Egyptians armed with low-tech electronic gadgets like dial-up modems, landlines and old-school satellite phones are finding ways to get their message out, despite efforts by the teetering government to block communication, reports Diane Macdeo at foxnews.com.
Those who had been using social media sites like Twitter, Facebook and YouTube to distribute images and video to the outside world have had to come up more creative ways to communicate after the Egyptian government blocked Internet and cell service, a move that many are calling unprecedented.
"The Egyptian government appears to have ordered service providers to shut down all international connections to the Internet,"
Renesys, a U.S. Internet monitoring firm reported, on its blog. "…every Egyptian provider, every business, bank, Internet cafe, website, school, embassy, and government office that relied on the big four Egyptian ISPs for their Internet connectivity is now cut off from the rest of the world."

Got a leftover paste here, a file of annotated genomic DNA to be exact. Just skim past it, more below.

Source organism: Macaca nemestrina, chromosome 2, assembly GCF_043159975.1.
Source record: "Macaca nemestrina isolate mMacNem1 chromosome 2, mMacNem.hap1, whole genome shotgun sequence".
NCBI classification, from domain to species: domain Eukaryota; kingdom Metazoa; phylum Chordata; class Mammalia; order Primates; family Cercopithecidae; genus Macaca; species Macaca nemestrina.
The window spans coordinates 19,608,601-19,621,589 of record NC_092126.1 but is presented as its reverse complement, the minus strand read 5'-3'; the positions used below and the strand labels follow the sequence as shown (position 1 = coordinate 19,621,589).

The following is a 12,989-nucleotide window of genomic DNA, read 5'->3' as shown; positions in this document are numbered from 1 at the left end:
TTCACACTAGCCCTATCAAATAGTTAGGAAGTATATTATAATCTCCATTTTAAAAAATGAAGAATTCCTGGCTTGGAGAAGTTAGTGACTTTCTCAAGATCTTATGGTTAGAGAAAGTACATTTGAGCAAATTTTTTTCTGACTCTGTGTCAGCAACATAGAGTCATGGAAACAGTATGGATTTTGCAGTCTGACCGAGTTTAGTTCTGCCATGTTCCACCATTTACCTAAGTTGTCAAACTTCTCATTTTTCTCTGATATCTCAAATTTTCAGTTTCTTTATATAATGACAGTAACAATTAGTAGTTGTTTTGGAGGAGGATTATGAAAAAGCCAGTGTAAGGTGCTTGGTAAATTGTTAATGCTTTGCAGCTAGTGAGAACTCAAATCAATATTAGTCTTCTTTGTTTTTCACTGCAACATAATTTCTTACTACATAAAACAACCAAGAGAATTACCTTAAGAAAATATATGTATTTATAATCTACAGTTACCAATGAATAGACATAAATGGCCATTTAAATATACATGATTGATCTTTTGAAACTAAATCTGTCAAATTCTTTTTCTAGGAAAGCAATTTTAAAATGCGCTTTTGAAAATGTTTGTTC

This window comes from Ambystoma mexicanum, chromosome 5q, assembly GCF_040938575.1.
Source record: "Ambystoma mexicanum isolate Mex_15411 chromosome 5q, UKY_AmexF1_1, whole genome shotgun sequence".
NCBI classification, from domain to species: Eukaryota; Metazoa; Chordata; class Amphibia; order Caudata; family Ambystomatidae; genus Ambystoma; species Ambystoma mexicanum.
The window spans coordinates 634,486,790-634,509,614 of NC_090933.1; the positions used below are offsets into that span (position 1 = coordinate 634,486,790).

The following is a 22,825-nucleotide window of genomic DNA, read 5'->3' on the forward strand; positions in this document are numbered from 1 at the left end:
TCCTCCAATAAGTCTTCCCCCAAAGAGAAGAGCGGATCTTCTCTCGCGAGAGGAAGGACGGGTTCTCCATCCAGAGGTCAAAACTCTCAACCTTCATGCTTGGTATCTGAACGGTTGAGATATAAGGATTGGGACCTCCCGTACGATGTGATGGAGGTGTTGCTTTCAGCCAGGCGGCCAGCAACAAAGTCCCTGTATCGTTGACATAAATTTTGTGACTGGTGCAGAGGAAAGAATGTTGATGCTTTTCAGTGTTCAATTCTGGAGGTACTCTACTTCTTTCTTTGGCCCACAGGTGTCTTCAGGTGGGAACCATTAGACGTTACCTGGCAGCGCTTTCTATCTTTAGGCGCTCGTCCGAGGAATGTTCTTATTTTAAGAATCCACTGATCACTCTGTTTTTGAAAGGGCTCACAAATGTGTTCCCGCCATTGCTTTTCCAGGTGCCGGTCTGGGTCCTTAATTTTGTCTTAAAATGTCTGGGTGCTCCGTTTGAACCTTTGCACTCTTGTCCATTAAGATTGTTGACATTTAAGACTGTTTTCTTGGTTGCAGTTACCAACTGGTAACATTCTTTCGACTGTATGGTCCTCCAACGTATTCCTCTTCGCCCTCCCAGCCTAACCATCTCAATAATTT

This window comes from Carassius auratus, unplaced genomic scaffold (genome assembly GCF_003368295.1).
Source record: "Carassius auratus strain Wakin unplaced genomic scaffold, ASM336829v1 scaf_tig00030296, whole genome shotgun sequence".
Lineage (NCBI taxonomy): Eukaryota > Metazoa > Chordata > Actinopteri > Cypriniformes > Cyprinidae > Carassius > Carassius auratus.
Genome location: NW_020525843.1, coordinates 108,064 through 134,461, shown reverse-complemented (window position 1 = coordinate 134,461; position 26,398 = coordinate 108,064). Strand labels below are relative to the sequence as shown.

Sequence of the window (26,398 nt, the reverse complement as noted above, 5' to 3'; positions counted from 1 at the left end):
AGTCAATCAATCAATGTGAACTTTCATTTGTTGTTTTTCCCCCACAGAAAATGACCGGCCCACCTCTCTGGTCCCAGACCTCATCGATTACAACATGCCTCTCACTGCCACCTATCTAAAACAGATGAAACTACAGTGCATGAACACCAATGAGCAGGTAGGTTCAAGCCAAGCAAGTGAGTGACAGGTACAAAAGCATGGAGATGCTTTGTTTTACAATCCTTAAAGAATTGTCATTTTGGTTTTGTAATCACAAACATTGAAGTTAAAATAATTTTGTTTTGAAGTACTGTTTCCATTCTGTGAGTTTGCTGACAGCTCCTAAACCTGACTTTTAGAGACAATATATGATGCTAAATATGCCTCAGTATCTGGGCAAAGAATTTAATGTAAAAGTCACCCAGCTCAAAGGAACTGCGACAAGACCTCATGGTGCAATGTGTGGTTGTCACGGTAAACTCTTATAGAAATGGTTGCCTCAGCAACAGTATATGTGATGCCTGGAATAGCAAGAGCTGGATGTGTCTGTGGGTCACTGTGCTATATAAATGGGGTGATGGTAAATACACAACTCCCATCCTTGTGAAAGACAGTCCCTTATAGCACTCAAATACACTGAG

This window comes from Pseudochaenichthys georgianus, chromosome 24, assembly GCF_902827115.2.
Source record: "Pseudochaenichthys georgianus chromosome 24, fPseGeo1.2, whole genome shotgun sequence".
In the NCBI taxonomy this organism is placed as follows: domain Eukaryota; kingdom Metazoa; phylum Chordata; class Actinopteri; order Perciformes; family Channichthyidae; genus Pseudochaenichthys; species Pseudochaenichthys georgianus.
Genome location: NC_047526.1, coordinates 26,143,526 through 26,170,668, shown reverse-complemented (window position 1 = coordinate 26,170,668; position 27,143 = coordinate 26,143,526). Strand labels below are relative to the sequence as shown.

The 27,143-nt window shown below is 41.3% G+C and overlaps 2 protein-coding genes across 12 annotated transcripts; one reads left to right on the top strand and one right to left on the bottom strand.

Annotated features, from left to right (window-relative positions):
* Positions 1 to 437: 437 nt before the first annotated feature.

Vodafone also issued a statement saying, "All mobile operators in Egypt have been instructed to suspend services in selected areas. Under Egyptian legislation the authorities have the right to issue such an order and we are obliged to comply with it."
"This is a completely different situation from the modest Internet manipulation that took place in Tunisia, where specific routes were blocked, or Iran, where the Internet stayed up in a rate-limited form designed to make Internet connectivity painfully slow," the Renesys blog said. "The Egyptian government's actions tonight have essentially wiped their country from the global map."
Chris Weber, managing partner at Casaba Security, called the Egyptian government action "pretty scary," but says there are things even they can't block.
"If Egypt's shut down their main pipeline to the Internet, the Internet is designed in such a way that it's a mesh, so even if the main pipeline is down there are still other ways to get in," Weber told FoxNews.com.
One way: Satellite phones that communicate directly with satellites rather than cell towers.
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